- Biodiversity Conservation in Latin America and the Caribbean: Prioritizing Policies by Allen Blackman et al.
Many of the world's biodiversity hotspots are located in the Caribbean and Latin America. Highlights include Earth's largest expanse of humid tropical forests in the Amazon, the highly threatened Atlantic forest in Brazil, extensive grassland and savanna environments, deserts, the insular and coral reef systems of the Caribbean, and the diverse ecological mosaics in the highlands of Mexico, and Central and South America. In addition, there is a fascinating history of human use of natural resources in the region that provides contrasts and similarities with other parts of the world. This book makes an important and unique contribution by focusing in on the implications of this biodiversity for policy making for conservation.
In fact, the book's materials are presented in relationship to major types of conservation efforts, from regulatory and comanagement approaches to market-based programs, and also those meant to be implemented by respective national governments, such as reduced emissions from deforestation and degradation (typically known as REDD+). The format is in the style of an exhaustive and commented outline, with every approach described and characterized, and then evaluated in terms of issues and concerns. That outline is provided in two increasingly detailed and numbered lists at the start of the book, and then repeated as organizing features within the long chapter three on policies. With this format, the listed page numbers, and additional comparative data in the appendices, it is easy to use this book as a reference. In fact, that is its highest merit, and any university or research library providing resources for biodiversity conservation or regional studies on Latin America and the Caribbean should have the book available.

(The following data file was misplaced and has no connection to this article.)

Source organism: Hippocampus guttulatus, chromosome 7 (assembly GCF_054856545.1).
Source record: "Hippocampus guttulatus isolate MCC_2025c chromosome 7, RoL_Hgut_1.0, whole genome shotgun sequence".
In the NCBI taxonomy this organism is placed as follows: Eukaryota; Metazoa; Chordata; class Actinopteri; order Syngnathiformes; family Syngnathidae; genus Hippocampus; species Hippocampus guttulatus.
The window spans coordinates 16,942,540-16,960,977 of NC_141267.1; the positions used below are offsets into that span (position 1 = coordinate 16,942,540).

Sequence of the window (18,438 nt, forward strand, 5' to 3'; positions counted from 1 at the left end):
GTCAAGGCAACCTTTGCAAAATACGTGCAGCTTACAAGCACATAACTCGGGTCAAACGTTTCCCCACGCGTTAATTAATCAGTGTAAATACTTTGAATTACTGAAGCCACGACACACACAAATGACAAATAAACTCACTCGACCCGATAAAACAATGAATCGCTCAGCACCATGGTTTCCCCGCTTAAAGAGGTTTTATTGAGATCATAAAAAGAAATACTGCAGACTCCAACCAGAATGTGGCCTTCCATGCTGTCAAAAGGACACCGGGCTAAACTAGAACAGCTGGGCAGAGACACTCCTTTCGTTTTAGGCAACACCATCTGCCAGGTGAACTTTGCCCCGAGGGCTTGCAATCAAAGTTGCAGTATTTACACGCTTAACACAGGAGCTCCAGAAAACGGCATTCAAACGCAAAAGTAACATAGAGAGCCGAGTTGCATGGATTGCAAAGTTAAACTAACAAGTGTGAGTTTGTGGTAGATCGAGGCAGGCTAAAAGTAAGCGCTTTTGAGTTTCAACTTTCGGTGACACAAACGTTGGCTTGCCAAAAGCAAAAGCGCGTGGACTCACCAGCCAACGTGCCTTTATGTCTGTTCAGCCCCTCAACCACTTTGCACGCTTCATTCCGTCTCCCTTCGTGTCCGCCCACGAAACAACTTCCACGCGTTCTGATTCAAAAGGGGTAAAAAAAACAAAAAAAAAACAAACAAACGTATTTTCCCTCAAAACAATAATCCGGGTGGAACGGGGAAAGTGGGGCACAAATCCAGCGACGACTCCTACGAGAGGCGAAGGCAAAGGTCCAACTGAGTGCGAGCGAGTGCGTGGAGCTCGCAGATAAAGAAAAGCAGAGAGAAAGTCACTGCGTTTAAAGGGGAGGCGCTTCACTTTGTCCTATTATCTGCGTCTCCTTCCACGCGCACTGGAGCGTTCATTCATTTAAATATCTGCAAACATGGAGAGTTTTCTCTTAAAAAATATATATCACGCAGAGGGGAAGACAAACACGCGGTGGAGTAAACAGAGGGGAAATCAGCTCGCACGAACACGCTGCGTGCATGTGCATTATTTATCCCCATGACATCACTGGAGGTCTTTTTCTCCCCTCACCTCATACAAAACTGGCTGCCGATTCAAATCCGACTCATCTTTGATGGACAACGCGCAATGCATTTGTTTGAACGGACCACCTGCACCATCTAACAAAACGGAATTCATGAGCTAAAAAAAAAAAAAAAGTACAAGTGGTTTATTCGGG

The other chapters are quite brief, with the first a short introduction on organization and methods (literature review, supported by targeted interviews with biodiversity specialists), the second a concise but useful overview of the ecological diversity of the region and recognized threats to its integrity, and the fourth a brief summary of the authors' recommended "lines of action." The tables in the book provide all sorts of comparative data on natural resource use, protected areas, environmental concerns, and government investments in conservation activities. The eight full-page maps would provide useful orientation to those unfamiliar with the region. The references are provided at the end of the book in relationship to the same headings and subheadings of the text, allowing for ease in tracking down the respective sources. In fact, this one book provides access to just about every biodiversity concern in the region as a whole, and in the individual countries involved.
Nevertheless, there are some important [End Page 227] overlooked topics. For example, "agroforestry" is a topic in the index, but "agrobiodiversity" is not. Deforestation is discussed in several places, but the relative roles of different drivers, including for example forest degradation due to land grabbing or the production of illicit drugs, are not given much attention. In fact, I felt like the conservation efforts mentioned stressed the status quo of what is typically done by governments and nongovernmental organizations. Thus, this would not be a good source to send a student to for information on underlying inequalities or power differentials that may be behind environmental contamination or land disputes, as examples. This book is a "one stop" choice for getting access to comparative data, but is perhaps not the best choice for provoking discussions about ultimate causes. In addition, I feel that biodiversity conservation nowadays needs to be rethought in terms of its objectives, given the directional changes being forced by climate change, and the implications of co-occurring demographic and economic shifts. There are many current debates on whether ecological restoration...